“Call Carolyn Maloney,” my editor said. I’d just walked the West Promenade, witnessing dozens of cracks in the seawall. It’s a common call, and in the heat of an intense, nationally significant race, Carolyn Maloney says she’s answered so many times that she’s earned your vote. She made her case on Saturday.
by David Stone
Boarding one of those old, rickety Red Buses circling Roosevelt Island in the summer of 1992, I met Carolyn Maloney for the first time. As committed then to retail politics as she is today, she was going around and around the Main Street circuit, asking for votes.
After serving for ten years on the City Council – the first member ever to give birth while in office – Maloney was moving up to Congress. She won, defeating Republican incumbent Bill Green. She’s been winning every year since.
But back to the seawall. The sturdy, railed shorelines you see today were possible because she seeded the upgrade. Made aware of the problems by anxious Roosevelt Islanders, Maloney secured half-a-million bucks, funding a crucial Army Corps of Engineers Study and getting the work started.
“Congresswoman Carolyn Maloney’s support has been invaluable to Roosevelt Island over the years. From getting cameras installed in our subway station to keeping our post office open, she has always been there looking out for our interests.”– Margie Smith, Island activist and longtime elected RIOC Board Member.
Carolyn Maloney and Roosevelt Island
With a national profile now as head of the House Oversight Committee, succeeding Elijah Cummings after his death in 2019, Carolyn Maloney is surprisingly down-to-earth and accessible. That’s never changed with her, and she rarely misses local events.
The second time I met the congresswoman was in early 2011 when I rushed out midway through lunch after a late call from an editor. A time capsule was being laid in soon to open FDR Four Freedoms Park, and she would be there.
It didn’t take long to understand the reason. Her aide toted a four-foot wide mockup check for $500,000. The money, allocated by Congress, funded the tree-lined pathways for which Four Freedoms’s architecture is admired.
After the time capsule was in place, I walked with Maloney down the muddy meadow. The FDR bust had just been mounted. The graceful Linden Tree rows she helped pay for were just going in. But I had a broader issue in mind.
In the 2010 midterms, Republicans had taken control of the House, leaving her in a weakened minority.
“It must be frustrating in Washington these days,” I offered as a starter.
But Carolyn Maloney was having none of it.
Swinging her arms open wide, her shoes squishing in the mud, she declared, “Not when I can do something like this!”
I recall it every time I’m in the park. It’s the best of politics, something we can use much more of these days.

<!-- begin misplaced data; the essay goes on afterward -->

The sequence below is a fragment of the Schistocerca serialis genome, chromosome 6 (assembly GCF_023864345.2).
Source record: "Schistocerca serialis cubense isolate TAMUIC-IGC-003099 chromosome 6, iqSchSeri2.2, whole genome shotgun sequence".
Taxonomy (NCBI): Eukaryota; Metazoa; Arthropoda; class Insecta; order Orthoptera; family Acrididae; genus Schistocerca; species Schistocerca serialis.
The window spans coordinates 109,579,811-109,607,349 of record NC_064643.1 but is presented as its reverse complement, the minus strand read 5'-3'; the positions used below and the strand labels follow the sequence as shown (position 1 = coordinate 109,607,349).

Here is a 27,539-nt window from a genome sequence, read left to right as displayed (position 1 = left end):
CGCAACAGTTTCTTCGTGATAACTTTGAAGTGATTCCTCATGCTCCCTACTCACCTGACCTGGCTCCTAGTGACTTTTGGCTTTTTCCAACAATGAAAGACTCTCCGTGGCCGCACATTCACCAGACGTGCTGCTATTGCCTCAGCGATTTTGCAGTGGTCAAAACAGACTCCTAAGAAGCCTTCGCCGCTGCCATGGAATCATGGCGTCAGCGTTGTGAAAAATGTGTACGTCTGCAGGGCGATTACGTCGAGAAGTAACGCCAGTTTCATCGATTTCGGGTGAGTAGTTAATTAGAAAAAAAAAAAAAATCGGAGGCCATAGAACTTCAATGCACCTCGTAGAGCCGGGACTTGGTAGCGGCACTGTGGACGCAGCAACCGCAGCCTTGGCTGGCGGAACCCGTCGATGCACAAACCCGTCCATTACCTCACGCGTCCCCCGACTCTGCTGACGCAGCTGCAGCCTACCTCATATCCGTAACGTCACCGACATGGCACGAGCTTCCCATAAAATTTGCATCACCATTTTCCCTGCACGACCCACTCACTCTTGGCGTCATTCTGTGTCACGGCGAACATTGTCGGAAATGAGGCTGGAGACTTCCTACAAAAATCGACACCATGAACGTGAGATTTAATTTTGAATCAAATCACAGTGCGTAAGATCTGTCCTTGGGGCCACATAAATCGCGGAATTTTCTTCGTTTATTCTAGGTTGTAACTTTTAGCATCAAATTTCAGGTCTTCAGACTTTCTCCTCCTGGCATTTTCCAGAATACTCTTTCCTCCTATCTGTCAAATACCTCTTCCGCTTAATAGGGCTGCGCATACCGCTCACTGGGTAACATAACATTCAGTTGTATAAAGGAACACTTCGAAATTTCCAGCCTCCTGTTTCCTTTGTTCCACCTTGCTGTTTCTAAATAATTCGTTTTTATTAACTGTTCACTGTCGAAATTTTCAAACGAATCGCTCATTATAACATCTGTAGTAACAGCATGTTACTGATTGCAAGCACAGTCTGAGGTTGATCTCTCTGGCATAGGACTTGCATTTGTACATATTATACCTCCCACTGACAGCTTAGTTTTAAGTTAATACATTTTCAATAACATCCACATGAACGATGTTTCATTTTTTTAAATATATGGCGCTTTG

Bringing Subway Service to Roosevelt Island
Expanding options for Roosevelt Islanders, Maloney helped deliver $300,000 in federal money for the 63rd Street Tunnel Connector. F Trains now meet Qs on the Second Avenue line. That goes along with hundreds of thousands more she won for security surveillance cameras making the deep underground Roosevelt Island station safer.
Enhancing choices, she worked with the Army Corps of Engineers, securing a permit allowing a ferry dock on the East River.
In our conversation over the weekend, Carolyn Maloney’s distaste for RIOC’s current operations was not hidden. She’d gotten an earful from her local supporters.
But what galled her most was a lack of good manners and, in my opinion, a disregard for local politics.
Always in the thick of things, she teamed up with RIOC in getting a $250,00 matching grant for restoring Blackwell House. “And then,” she told me, “they scheduled an opening when I couldn’t be there.”
She wasn’t alone, though. The Shelton J. Haynes administration didn’t bother notifying the public either, turning it into a disrespectful RIOC photo op.
Carolyn Maloney Pitched in for Getting Cornell Technion Here
Roosevelt Island has a world-class technical university because politicians and activists banded together and beat intense competition. Along with Council Member Jessica Lappin, who led the path through City government, Maloney got on board.
She “…recognized that Roosevelt Island offered the perfect location,” and pulled together residents and businesses, tapping into their enthusiasm.
The result, as we now know, is better even than projected. The vibrant campus pulled New York City’s tech sector back into national prominence, but it’s also been a godsend locally. Cornell Tech plays a vital role in the community. They offer free lectures and engage with PS/IS 217 as well as the CBN/RI Senior Center.
Carolyn Maloney is one of the few New York State politicians who actually seems to understand how government works. Too often, we elect amateurs and then watch in dismay as they founder.
She’s not perfect. No politician is. But Carolyn Maloney has a long record of service to her community and country that more than justifies returning her to office.
This is an election where we have a chance to make a statement, one that affirms our commitment to experienced, effective government.